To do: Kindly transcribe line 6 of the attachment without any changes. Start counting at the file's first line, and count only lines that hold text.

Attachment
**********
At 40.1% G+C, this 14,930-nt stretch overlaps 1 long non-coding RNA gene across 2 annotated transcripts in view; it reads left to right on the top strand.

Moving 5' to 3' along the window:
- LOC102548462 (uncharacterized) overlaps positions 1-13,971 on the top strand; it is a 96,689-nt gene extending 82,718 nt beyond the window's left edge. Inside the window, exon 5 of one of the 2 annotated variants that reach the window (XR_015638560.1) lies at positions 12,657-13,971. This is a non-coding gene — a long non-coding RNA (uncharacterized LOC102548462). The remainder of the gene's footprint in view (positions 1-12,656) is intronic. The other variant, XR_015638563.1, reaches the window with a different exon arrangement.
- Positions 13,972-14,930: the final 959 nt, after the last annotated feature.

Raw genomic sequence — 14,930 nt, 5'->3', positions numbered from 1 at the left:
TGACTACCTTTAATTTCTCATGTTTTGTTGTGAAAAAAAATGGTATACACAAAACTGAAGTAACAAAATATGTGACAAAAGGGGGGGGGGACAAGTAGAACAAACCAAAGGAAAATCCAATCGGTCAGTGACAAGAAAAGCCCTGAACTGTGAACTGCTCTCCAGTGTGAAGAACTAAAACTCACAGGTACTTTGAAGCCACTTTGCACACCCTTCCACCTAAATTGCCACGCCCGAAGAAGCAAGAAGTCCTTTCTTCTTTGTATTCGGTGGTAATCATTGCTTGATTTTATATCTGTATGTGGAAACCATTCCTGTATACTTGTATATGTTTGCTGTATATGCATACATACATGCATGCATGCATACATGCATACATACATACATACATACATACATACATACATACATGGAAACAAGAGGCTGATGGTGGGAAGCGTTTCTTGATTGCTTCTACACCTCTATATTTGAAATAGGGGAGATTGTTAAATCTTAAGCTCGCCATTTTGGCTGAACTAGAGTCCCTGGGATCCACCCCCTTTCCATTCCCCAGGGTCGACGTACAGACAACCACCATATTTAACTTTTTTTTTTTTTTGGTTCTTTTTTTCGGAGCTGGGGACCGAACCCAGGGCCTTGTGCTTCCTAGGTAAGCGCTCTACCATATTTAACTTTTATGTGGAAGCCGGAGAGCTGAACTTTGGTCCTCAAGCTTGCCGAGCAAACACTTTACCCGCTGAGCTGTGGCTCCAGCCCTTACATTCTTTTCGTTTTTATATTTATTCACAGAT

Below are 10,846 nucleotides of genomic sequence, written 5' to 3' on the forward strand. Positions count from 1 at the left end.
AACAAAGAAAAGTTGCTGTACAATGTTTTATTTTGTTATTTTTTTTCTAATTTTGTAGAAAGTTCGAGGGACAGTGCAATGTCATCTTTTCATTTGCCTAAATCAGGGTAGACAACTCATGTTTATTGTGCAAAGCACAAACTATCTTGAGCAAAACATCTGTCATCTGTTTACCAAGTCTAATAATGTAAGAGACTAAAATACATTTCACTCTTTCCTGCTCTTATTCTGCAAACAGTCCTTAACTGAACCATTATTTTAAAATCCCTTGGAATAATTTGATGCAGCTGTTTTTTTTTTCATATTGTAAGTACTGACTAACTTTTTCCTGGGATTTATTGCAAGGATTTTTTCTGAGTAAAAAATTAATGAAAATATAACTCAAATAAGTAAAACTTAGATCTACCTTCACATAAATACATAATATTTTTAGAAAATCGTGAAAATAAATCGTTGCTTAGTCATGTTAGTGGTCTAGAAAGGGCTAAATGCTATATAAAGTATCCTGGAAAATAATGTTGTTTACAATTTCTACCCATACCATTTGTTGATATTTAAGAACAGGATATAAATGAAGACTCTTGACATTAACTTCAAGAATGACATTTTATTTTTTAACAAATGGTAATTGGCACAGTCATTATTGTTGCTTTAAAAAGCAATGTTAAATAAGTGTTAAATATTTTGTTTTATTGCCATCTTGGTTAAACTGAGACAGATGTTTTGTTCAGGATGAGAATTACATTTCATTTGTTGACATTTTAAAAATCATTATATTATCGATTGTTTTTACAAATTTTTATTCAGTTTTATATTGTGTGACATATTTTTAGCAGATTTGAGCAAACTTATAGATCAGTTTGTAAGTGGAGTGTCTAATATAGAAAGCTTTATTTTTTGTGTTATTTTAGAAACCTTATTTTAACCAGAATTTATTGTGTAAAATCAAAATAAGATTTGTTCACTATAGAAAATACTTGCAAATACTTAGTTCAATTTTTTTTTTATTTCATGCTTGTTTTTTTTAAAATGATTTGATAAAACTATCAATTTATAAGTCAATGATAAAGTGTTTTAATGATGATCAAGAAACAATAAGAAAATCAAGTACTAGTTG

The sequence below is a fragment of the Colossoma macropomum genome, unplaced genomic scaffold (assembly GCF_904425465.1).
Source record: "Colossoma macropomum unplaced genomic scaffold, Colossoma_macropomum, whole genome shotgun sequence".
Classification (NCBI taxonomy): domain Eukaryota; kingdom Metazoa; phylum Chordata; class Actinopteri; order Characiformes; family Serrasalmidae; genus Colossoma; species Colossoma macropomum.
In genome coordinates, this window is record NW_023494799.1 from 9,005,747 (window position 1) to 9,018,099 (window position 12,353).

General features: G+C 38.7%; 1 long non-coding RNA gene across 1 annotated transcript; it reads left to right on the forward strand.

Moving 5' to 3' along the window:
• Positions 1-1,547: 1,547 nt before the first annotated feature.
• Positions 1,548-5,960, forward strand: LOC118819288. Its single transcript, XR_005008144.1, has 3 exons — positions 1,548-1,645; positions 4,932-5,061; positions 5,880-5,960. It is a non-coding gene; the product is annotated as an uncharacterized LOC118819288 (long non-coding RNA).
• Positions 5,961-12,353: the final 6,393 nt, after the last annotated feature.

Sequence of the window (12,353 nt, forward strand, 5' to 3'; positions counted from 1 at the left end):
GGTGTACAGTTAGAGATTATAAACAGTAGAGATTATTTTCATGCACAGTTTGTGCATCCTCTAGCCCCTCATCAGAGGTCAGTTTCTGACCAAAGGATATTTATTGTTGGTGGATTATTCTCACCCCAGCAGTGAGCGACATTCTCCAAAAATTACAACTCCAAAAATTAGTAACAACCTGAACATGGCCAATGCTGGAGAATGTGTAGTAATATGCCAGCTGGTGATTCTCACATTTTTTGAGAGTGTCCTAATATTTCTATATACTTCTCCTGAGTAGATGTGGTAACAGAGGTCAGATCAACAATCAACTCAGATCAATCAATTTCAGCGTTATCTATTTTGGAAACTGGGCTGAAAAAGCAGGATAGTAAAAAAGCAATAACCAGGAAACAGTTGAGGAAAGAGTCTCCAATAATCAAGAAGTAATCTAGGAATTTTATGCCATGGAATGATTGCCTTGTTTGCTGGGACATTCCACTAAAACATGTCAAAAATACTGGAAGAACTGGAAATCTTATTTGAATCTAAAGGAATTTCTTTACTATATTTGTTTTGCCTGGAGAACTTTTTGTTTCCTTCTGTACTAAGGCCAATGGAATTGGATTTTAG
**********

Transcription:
TGACTACCTTTAATTTCTCATGTTTTGTTGTGAAAAAAAATGGTATACACAAAACTGAAGTAACAAAATATGTGACAAAAGGGGGGGGGGACAAGTAGAACAAACCAAAGGAAAATCCAATCGGTCAGTGACAAGAAAAGCCCTGAACTGTGAACTGCTCTCCAGTGTGAAGAACTAAAACTCACAGGTACTTTGAAGCCACTTTGCACACCCTTCCACCTAAATTGCCACGCCCGAAGAAGCAAGAAGTCCTTTCTTCTTTGTATTCGGTGGTAATCATTGCTTGATTTTATATCTGTATGTGGAAACCATTCCTGTATACTTGTATATGTTTGCTGTATATGCATACATACATGCATGCATGCATACATGCATACATACATACATACATACATACATACATACATACATGGAAACAAGAGGCTGATGGTGGGAAGCGTTTCTTGATTGCTTCTACACCTCTATATTTGAAATAGGGGAGATTGTTAAATCTTAAGCTCGCCATTTTGGCTGAACTAGAGTCCCTGGGATCCACCCCCTTTCCATTCCCCAGGGTCGACGTACAGACAACCACCATATTTAACTTTTTTTTTTTTTTGGTTCTTTTTTTCGGAGCTGGGGACCGAACCCAGGGCCTTGTGCTTCCTAGGTAAGCGCTCTACCATATTTAACTTTTATGTGGAAGCCGGAGAGCTGAACTTTGGTCCTCAAGCTTGCCGAGCAAACACTTTACCCGCTGAGCTGTGGCTCCAGCCCTTACATTCTTTTCGTTTTTATATTTATTCACAGAT